Tech Sector: Idiosyncratic risk ≠ systematic risk

April 05, 2018

Technology stocks, the stock market darlings that powered equity indices to record highs, have had a rough ride in the first quarter of 2018. In March, FAANG stocks (that is Facebook, Amazon, Apple, Netflix and Google) suffered their worst one-day loss as a collective group, falling 5.6% as Tech investors struggled to swallow an amalgamation of new risks and setbacks which have emerged, particularly around regulatory concerns. The rout continued and as a whole, US stocks began the first day of Q2 in correction territory.

However, whilst the unpleasant ride for investors is likely to continue in the short-term, it’s important to consider that the nature of the risk in the Tech sector, is, for now, idiosyncratic. This means, that each of the companies whose share price is being battered faces its own company-specific risk. These are unsystematic – it just so happens that all of these have come in a gust, impacting the sector at large.

Firstly, there is Facebook. The company has been embroiled in a scandal in which a data company, Cambridge Analytica stands accused of aiding and abetting the Trump administration to win the hearts and minds of voters by harvesting the personal data of millions of Facebook users without permission. Though Facebook has pointed its finger at a third party app, Mark Zuckerburg, the CEO, has been called to testify in front of Congress. Facebook likely faces steep financial penalties from regulators in light of the scandal, as well as increased regulatory scrutiny.

Then there is Amazon. The company has lost around $60Bn in market value since it was revealed that Trump wants to ‘go after’ the company. CEO Jeff Bezos has fallen into Trump’s firing line, as he also owns the Washington Post which openly criticises Trump. In a Twitter fusillade against the company Trump has claimed, amongst other things, Amazon harms brick-and-mortar retailers whilst weighing too heavily on the postal service. Amazon may be hit with higher taxes.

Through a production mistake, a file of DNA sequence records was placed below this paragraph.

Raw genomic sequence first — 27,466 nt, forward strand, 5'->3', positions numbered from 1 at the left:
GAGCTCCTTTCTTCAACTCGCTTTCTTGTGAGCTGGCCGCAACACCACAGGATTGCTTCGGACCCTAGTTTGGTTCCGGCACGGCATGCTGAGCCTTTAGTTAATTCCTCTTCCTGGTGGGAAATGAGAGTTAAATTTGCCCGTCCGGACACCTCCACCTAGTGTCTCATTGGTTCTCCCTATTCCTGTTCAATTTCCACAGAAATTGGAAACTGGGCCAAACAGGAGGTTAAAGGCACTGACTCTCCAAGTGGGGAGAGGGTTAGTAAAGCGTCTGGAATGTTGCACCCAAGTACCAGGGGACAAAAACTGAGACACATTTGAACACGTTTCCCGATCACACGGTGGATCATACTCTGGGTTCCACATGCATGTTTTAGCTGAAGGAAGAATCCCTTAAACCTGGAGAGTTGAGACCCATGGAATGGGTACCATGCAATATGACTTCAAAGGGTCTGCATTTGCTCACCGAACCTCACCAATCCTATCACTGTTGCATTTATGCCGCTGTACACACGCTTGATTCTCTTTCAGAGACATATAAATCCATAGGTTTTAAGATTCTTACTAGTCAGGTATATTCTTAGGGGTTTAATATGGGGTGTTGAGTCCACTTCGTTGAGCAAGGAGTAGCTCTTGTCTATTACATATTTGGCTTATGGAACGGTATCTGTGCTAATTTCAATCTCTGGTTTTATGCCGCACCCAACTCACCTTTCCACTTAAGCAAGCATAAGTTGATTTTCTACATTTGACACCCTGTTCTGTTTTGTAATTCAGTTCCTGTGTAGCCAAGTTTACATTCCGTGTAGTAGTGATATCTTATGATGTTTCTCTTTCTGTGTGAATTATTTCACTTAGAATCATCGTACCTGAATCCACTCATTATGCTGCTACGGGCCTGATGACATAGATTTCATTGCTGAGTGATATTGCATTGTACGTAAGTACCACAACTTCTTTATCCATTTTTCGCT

Though it is not a FAANG stock, trouble at Uber is also causing investors to switch into a more defensive mindset, out of Tech. Nvidia has suspended self-driving car tests after a recent fatality involving an Uber autonomous vehicle. There are also concerns about Tesla’s production plans.

Undoubtedly the various issues have dampened sentiment. Whilst heightened volatility can be expected as each of these companies work to resolve the issues at hand, fundamentals remain strong and eventually we expect a degree of stabilisation. Tech stocks typically benefit from rising bond yields and as central banks take their foot of the gas in terms of QE, yields are headed north, and Tech – a very late cycle performer should pick up. For this reason we have a slight overweight in select Tech names. We are however reluctant on semi-conductor names – these are highly cyclical and if PMIs start to recede  and growth momentum slows, this sector will likely suffer.

Author: Group Investment Office